Beauty again . . . but 'scrutinizing' this time . . .
Readers will recall that I recently posted a brief passage from Dave Hickey's words on beauty in his book The Invisible Dragon: Four Essays on Beauty:
In images, beauty is the agency that causes visual pleasure in the beholder, and since pleasure is the true occasion for looking at anything, any theory of images that is not grounded in the pleasure of the beholder begs the question of art's efficacy and dooms itself to inconsequence!This grabbed my interest and was on my mind when I just happened to notice that Roger Scruton had published a philosophical book on Beauty, in which he says
Beauty . . . is a real and universal value, one anchored in our rational nature, and the sense of beauty has an indispensable part to play in shaping the human world. (page x of ebook version)I don't know if Hickey would agree or not, but that doesn't matter to me. Scruton, by the way, is alluded to in my novella:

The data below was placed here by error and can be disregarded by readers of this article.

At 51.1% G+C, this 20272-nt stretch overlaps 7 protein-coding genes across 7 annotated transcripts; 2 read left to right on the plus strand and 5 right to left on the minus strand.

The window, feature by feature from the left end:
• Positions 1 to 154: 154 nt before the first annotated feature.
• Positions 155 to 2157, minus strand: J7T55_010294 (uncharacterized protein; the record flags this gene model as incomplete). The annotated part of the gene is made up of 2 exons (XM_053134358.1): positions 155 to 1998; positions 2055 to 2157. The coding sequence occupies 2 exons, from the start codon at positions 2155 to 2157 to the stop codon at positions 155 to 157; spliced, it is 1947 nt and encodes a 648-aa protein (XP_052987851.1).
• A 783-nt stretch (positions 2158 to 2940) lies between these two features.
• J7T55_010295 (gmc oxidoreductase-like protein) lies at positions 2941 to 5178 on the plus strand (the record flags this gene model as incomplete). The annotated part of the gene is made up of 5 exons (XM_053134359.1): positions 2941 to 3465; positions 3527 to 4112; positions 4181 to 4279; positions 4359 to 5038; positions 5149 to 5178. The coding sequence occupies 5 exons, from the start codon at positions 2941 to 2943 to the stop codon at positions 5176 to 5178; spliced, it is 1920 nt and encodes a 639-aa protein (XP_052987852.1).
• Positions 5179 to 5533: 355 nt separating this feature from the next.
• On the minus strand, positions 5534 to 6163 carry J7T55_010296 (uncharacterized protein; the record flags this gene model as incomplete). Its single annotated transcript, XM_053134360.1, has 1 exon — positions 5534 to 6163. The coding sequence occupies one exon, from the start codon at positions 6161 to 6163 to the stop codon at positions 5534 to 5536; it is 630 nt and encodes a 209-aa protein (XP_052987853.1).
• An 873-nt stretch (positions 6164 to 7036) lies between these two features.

There's even an English philosopher who has scrutinized the culture of alcohol and claims that virtuous drinking has contributed to the Western tradition of democratic rule because it loosens the tongue without loss of reason.Those words are spoken by Mr. Em to the Naif only a few brief pages into The Bottomless Bottle of Beer. My novella doesn't discuss the concept or even experience of beauty, but I would like to think that I have accomplished something beautiful in writing it.
But to judge if I have done so, I need to know what beauty means, and perhaps Scruton can help me there . . .